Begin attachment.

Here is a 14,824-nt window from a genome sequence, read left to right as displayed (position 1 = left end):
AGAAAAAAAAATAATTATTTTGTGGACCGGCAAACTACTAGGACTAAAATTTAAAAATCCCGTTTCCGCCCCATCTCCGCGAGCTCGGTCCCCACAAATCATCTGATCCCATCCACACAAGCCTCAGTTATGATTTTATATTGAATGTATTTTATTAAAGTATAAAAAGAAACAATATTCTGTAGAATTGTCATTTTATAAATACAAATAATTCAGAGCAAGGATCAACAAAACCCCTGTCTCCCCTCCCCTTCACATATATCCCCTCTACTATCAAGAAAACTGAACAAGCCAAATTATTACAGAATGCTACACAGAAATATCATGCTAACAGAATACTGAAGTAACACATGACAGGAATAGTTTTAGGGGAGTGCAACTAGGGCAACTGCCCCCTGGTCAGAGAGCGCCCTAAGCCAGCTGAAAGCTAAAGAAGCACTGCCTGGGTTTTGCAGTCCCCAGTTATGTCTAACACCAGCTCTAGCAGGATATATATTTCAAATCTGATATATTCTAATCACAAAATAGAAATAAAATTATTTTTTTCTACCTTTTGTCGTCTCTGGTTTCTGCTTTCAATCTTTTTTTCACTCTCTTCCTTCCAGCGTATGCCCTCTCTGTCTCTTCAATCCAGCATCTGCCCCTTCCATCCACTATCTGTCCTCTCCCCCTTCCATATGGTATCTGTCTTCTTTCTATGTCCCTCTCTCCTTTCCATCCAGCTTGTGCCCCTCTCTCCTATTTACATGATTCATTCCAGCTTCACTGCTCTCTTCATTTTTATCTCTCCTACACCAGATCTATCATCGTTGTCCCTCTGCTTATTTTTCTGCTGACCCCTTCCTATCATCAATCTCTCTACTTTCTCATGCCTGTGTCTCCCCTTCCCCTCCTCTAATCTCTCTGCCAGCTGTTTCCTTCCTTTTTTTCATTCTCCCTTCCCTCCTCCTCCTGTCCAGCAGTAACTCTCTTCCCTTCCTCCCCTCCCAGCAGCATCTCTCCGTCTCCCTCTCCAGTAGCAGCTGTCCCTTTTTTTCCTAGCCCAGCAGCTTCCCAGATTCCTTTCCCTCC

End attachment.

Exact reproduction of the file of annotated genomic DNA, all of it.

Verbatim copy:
Here is a 14,824-nt window from a genome sequence, read left to right as displayed (position 1 = left end):
AGAAAAAAAAATAATTATTTTGTGGACCGGCAAACTACTAGGACTAAAATTTAAAAATCCCGTTTCCGCCCCATCTCCGCGAGCTCGGTCCCCACAAATCATCTGATCCCATCCACACAAGCCTCAGTTATGATTTTATATTGAATGTATTTTATTAAAGTATAAAAAGAAACAATATTCTGTAGAATTGTCATTTTATAAATACAAATAATTCAGAGCAAGGATCAACAAAACCCCTGTCTCCCCTCCCCTTCACATATATCCCCTCTACTATCAAGAAAACTGAACAAGCCAAATTATTACAGAATGCTACACAGAAATATCATGCTAACAGAATACTGAAGTAACACATGACAGGAATAGTTTTAGGGGAGTGCAACTAGGGCAACTGCCCCCTGGTCAGAGAGCGCCCTAAGCCAGCTGAAAGCTAAAGAAGCACTGCCTGGGTTTTGCAGTCCCCAGTTATGTCTAACACCAGCTCTAGCAGGATATATATTTCAAATCTGATATATTCTAATCACAAAATAGAAATAAAATTATTTTTTTCTACCTTTTGTCGTCTCTGGTTTCTGCTTTCAATCTTTTTTTCACTCTCTTCCTTCCAGCGTATGCCCTCTCTGTCTCTTCAATCCAGCATCTGCCCCTTCCATCCACTATCTGTCCTCTCCCCCTTCCATATGGTATCTGTCTTCTTTCTATGTCCCTCTCTCCTTTCCATCCAGCTTGTGCCCCTCTCTCCTATTTACATGATTCATTCCAGCTTCACTGCTCTCTTCATTTTTATCTCTCCTACACCAGATCTATCATCGTTGTCCCTCTGCTTATTTTTCTGCTGACCCCTTCCTATCATCAATCTCTCTACTTTCTCATGCCTGTGTCTCCCCTTCCCCTCCTCTAATCTCTCTGCCAGCTGTTTCCTTCCTTTTTTTCATTCTCCCTTCCCTCCTCCTCCTGTCCAGCAGTAACTCTCTTCCCTTCCTCCCCTCCCAGCAGCATCTCTCCGTCTCCCTCTCCAGTAGCAGCTGTCCCTTTTTTTCCTAGCCCAGCAGCTTCCCAGATTCCTTTCCCTCC